It is disheartening that, lately, thread discussions on this blog ratchett up so testily and so quickly. No, Terri’s question was not one of etiquette, nor my post a should be; but rather, observations and experiences of my own, antiquated as they may be, and based in nostalgia for a time, in my own life, which no longer exists.

          • Just Laura

            Ah, I did not intend to direct the bold “should be” at you, as you did not say it. That was our new friend Occasionista, and I should have been person-specific when I wrote it. I only inserted the part about how I didn’t feel this was an etiquette issue because this is an etiquette site. That comment was not directed at anyone, nor did I intend it to start any further disagreements.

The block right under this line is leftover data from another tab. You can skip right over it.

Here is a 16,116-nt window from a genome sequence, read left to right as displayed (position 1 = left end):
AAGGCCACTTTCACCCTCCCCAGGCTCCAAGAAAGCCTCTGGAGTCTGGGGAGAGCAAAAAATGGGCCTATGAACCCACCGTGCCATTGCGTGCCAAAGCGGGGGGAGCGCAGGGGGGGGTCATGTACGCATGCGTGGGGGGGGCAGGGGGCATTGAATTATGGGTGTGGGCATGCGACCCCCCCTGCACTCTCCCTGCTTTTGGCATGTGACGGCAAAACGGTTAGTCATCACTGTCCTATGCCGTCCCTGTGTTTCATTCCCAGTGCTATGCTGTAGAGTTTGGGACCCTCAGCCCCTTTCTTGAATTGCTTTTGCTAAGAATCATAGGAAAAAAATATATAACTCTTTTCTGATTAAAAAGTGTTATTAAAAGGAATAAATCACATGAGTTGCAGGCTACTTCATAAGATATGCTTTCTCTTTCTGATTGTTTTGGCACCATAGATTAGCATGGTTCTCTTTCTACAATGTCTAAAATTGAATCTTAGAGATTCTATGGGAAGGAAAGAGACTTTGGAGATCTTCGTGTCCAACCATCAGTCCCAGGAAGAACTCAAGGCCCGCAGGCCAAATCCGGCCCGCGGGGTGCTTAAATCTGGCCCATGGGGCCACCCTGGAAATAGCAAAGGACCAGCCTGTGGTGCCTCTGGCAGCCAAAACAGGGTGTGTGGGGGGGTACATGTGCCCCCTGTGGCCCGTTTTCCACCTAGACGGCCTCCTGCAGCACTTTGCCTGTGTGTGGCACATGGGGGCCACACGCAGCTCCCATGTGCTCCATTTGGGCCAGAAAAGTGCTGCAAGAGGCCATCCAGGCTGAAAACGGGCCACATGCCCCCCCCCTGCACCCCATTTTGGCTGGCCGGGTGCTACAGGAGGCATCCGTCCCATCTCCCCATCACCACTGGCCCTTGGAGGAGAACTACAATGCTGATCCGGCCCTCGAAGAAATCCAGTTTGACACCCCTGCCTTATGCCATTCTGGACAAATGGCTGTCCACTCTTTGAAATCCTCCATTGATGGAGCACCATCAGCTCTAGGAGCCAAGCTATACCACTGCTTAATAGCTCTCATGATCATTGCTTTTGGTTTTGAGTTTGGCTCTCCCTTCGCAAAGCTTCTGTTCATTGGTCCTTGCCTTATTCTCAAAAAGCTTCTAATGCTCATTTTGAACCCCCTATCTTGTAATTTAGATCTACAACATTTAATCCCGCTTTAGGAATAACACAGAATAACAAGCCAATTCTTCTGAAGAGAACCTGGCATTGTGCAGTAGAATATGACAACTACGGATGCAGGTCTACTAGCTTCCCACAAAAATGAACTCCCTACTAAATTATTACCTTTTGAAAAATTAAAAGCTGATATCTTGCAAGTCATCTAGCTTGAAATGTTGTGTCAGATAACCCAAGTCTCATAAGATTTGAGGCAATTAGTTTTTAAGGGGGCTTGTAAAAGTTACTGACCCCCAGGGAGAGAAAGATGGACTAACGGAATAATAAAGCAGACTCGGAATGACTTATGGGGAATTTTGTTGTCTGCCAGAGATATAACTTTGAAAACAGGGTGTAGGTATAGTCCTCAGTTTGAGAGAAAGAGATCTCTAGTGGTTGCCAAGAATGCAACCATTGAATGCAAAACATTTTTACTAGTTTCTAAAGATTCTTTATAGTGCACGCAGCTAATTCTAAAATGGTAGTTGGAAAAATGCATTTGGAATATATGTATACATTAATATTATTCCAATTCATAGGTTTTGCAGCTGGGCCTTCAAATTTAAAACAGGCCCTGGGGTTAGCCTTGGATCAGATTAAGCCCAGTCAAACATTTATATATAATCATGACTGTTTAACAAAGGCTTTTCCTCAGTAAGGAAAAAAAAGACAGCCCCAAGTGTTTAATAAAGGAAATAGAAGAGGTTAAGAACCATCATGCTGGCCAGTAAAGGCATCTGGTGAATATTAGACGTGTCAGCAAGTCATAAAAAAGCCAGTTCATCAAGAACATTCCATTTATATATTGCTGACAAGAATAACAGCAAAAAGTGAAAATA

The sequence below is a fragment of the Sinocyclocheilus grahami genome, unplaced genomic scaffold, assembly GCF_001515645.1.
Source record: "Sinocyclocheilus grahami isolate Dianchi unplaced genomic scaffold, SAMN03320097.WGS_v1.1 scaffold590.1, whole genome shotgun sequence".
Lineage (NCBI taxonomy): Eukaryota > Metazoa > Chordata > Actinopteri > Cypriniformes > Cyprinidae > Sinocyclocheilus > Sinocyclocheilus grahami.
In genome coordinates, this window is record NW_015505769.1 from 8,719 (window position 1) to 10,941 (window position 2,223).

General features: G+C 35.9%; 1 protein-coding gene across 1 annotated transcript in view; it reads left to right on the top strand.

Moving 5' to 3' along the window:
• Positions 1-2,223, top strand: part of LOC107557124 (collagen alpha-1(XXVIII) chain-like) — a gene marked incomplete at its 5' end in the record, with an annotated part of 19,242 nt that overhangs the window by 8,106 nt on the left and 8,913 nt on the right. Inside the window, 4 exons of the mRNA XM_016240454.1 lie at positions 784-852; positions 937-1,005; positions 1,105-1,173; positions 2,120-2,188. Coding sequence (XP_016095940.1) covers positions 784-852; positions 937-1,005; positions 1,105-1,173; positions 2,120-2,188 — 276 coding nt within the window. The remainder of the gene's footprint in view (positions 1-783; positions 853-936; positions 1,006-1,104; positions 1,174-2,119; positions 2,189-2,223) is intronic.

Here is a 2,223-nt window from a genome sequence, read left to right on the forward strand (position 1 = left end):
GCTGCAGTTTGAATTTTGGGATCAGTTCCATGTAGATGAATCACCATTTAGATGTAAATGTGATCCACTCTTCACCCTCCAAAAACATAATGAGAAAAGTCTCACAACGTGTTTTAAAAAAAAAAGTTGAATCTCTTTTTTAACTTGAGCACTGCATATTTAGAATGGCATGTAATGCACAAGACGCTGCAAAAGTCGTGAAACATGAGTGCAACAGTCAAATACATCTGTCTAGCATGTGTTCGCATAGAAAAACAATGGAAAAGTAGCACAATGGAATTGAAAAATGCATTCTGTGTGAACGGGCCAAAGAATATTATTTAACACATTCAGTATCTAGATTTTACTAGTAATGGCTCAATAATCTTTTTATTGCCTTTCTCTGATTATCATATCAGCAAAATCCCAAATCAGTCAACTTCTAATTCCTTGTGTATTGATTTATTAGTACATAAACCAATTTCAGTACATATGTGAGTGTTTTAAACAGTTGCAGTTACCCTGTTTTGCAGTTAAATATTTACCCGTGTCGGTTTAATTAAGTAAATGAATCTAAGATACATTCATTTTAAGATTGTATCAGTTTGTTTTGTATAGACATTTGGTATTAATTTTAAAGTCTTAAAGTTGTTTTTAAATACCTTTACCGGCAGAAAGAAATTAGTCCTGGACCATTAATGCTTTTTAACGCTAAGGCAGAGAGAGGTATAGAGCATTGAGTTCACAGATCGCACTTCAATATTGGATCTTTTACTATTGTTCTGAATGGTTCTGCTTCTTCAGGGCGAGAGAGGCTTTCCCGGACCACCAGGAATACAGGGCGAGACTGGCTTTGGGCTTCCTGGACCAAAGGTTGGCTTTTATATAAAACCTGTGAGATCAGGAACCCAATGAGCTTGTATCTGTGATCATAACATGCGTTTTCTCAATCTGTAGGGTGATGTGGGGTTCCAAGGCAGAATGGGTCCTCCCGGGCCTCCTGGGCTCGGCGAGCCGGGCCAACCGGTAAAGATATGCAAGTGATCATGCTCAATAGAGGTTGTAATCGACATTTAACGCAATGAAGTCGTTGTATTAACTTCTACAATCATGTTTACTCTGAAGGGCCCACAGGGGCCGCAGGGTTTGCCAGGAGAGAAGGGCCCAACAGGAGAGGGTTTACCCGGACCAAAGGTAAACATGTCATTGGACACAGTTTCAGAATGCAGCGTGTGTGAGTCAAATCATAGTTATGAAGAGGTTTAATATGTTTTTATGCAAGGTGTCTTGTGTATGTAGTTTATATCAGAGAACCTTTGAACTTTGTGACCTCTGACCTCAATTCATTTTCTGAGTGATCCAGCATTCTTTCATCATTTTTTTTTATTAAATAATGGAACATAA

5. occasionista

    By no means was meaning to reference only one ethnicity and I extend my deepest apologies for not being as thorough as I should have been prior to responding. I appreciate the enlightening information regarding other cultures and look forward to the opportunity to learn something new about their traditions.

    • Just Laura

      Thank you for coming back and taking time to read. I did not mean anything as a personal attack on you, as most people tend to see the world through their own eyes (it makes sense, right?)
      I do have my father’s name, and if I have a child, it will have its father’s name. That is my culture, as it appears to also be yours. But I do not see anything wrong with those who choose differently.

      • occasionista

        Just Laura,